Divisions Deepen: Iraqi Federal Court's Controversial Overrulings Ignite Debate and Redefine Kurdistan's Legal Landscape


In a recent ruling, the Federal Court in Baghdad, Iraq, rejected an amendment to the Personal Status Law of the Kurdistan Region, Law No. 18 of 15 of 2008. This amendment by the Kurdistan Regional Government (KRG) had allowed wives of men who marry multiple times to seek divorce. The Iraqi Supreme Court, however, does not consider polygamy a valid reason for separation, citing Islamic law as its basis, as per the stipulation of Article 2 of the Iraqi Constitution that prohibits any legislation contradicting Sharia law.

This decision marks the latest development in an ongoing debate centered on jurisprudence and women's rights – a topic too vast to be addressed within the scope of this article. The ruling is one of five such decisions in 2022 against influential legal rulings in the Kurdistan Region, with the most notable one being the rejection of the Oil and Gas Law of the KRG, Law No. 22 of 2007, on grounds of its alleged unconstitutionality.

Other laws dismissed by the court include the Higher Education Law, specifically Article 46 of Law 10 of 2008, which prevents the administrative procedures of Kurdistan Universities from being challenged in court. In October 2022, the court dismissed the Election and Referendum Commission clause of the Kurdistan Region of Iraq (KRI), which defined the Commission as the sole authority responsible for conducting elections. Most recently, the Supreme Court overruled the KRG retirement law, which was initially issued as No. 27 of 2006 by the Iraqi Parliament before being revoked and replaced by a different law.

Currently, the Supreme Court is considering a petition to extend the mandate of Parliament. Amid debates about the content of these rejected articles and laws, another controversy has arisen about the increasingly frequent rejections of KRG laws by the Federal Court in Baghdad. This court derives its legal legitimacy from Law No. 30 of 2005, but remains transitional, pending formation as stipulated in Article 92 of the Iraqi Constitution.

The ongoing transition of the Supreme Court, spanning 17 years, is due to the constitutional condition requiring a two-thirds majority of parliamentary votes to pass Federal Court law. The controversy surrounding the authority of Sharia experts further complicates matters, with the court still waiting for its constitutional framework.

Following the October 2021 election, the Court rejected a greater number of administrative orders and decisions and conducted several analyses of constitutional texts and articles, particularly at the onset of Parliament's fifth term. Its rulings pertaining to the Kurdistan Region represent a definitive rejection and imposition of legal stipulations – a departure from the practices of supreme and constitutional courts worldwide, which typically reserve such rulings for critical moments.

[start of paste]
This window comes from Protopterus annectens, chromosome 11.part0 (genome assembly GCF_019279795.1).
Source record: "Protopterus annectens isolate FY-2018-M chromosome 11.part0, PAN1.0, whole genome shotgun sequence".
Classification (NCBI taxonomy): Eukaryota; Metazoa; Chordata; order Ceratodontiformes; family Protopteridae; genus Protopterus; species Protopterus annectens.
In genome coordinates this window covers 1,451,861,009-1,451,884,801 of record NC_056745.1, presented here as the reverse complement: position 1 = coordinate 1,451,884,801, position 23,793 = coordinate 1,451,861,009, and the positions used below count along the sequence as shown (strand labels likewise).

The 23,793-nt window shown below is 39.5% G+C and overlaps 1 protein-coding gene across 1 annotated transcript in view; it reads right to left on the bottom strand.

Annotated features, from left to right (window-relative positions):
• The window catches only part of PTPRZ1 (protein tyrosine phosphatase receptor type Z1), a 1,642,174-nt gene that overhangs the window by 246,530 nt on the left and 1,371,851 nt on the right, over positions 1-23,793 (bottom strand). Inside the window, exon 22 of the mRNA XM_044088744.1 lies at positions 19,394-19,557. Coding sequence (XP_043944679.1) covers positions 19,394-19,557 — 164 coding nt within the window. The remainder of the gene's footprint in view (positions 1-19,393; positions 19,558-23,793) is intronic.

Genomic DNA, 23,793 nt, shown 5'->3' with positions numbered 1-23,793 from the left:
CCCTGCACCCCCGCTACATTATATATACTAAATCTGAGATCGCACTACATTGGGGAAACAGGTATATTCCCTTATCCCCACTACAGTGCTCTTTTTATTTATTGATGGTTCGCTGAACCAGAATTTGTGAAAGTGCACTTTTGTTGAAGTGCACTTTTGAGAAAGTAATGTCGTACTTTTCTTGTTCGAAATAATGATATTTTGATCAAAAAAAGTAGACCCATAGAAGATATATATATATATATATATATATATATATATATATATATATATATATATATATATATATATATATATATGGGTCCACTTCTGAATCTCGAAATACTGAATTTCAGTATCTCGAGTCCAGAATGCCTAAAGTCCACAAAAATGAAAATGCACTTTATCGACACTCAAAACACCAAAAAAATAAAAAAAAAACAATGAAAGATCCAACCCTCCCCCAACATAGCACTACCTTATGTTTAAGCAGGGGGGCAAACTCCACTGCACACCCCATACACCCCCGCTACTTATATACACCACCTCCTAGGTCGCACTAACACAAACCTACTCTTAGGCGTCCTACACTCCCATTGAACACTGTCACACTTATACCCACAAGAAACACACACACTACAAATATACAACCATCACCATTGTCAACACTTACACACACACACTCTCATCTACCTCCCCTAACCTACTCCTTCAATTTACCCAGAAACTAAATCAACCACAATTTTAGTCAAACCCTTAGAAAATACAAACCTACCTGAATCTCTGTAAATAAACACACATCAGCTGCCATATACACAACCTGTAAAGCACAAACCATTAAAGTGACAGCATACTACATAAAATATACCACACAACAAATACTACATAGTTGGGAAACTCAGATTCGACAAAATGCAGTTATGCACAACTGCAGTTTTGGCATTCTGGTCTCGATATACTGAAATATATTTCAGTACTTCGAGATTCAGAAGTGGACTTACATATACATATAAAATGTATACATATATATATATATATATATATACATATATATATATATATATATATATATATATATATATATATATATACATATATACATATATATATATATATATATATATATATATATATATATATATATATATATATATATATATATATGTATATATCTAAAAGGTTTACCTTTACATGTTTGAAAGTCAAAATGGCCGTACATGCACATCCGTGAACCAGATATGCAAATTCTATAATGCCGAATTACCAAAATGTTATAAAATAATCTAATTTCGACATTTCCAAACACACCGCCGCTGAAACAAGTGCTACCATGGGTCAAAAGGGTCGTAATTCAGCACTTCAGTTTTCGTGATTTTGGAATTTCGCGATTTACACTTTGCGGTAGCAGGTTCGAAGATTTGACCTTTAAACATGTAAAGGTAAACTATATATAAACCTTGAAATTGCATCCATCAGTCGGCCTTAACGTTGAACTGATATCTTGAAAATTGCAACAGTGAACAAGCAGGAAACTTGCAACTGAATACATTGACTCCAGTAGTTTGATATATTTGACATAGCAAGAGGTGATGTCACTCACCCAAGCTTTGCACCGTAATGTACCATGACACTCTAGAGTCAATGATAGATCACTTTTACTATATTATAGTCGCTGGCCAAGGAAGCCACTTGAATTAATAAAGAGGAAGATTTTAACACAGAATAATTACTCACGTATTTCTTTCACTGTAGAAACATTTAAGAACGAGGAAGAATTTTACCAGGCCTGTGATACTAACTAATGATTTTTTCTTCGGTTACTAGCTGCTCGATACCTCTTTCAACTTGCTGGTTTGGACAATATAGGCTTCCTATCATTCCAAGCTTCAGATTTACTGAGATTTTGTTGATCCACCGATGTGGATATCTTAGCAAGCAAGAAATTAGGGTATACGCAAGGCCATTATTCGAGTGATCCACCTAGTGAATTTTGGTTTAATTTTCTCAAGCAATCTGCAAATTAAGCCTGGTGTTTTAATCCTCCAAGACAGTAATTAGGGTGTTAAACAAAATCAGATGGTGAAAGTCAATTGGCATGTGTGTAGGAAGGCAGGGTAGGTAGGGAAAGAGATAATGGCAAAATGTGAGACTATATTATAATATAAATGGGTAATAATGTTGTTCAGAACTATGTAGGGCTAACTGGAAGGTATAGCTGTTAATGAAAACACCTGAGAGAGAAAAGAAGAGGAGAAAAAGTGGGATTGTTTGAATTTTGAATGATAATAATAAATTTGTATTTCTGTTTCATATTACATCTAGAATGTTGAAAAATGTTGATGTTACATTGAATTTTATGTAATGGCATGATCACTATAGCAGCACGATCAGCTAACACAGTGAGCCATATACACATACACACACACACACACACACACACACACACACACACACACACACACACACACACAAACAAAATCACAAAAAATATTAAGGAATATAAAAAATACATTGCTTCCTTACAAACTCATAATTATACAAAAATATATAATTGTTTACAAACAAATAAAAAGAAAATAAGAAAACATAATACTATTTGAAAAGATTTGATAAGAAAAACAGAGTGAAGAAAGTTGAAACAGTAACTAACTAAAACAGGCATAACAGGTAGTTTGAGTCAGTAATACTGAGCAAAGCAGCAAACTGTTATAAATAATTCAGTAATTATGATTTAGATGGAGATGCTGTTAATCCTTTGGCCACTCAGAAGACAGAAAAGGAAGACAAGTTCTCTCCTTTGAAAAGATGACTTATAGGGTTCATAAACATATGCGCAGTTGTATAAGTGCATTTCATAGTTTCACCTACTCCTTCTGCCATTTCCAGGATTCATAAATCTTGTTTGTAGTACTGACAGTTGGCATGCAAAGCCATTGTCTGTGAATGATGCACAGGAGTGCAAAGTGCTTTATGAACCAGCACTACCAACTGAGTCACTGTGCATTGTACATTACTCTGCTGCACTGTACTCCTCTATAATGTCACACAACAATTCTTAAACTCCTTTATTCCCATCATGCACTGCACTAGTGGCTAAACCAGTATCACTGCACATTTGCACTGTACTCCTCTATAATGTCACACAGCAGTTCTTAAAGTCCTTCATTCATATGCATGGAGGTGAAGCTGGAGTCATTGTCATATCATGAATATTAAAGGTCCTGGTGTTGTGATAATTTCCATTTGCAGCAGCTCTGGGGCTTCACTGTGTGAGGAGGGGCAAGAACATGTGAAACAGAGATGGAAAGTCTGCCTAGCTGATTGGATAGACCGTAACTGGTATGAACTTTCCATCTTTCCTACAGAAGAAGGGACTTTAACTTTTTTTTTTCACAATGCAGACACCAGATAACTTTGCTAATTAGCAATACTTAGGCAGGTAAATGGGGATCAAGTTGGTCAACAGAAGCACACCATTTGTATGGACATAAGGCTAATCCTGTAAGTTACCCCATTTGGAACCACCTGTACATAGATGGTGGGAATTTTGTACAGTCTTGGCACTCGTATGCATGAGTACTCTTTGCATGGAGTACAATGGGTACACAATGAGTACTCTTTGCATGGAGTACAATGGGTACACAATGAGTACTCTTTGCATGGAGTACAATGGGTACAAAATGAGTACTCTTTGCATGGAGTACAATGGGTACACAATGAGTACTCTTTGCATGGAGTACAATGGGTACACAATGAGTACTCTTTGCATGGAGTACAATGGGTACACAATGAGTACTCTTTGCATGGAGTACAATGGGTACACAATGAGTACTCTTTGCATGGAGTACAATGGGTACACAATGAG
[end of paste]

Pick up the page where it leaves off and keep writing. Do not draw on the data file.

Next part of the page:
A review of the judges serving on the Court reveals that among its 12 members, three are reserves. Only one specializes in constitutional law, having been a candidate for the governorate of Dohuk. The remainder have backgrounds in civil and criminal courts, with the chief justice lacking any expertise in constitutional law.

These court decisions have significant implications for the relationship between the Kurdistan Region and the federal government, due to the constitutional stipulation (Article 94) that court decisions are final and not subject to appeal. This removes any room for dialogue, negotiation, or adjustment, and frequently leads to heightened sensitivities.

The Court's current procedures permit complaints from any party directly involved in the dispute, an "opposing party", or those adversely affected by rulings against KRG laws. Thus, anyone can challenge KRG or Iraqi federal laws, and the Court will treat the case as routine, without preconditions.

A clear example is the recent final ruling on a woman's right to divorce if her husband takes a second wife. The Supreme Court made this decision, claiming that it contravenes Sharia. However, some legal experts dispute this, arguing that the issue is not universally agreed upon within Islamic principles.

Alongside the ongoing debates around judicial proceedings, there is an alternative legal perspective arguing that the Court's consistent involvement in the minutiae of laws is contrary to the spirit and letter of the Constitution. Article 121, for example, provides provinces with the right to create and implement laws, as well as to exercise judicial power outside of the federal government's exclusive authority, which primarily pertains to foreign policy, economic and trade policy, finance, customs and currency, weights and measures, budget preparation, water resource management, and census data collection.

As per the Constitution, if any dispute arises between the federal government and the provinces beyond the exclusive powers of the federal government, the provinces have the right to follow their own laws and amendments.

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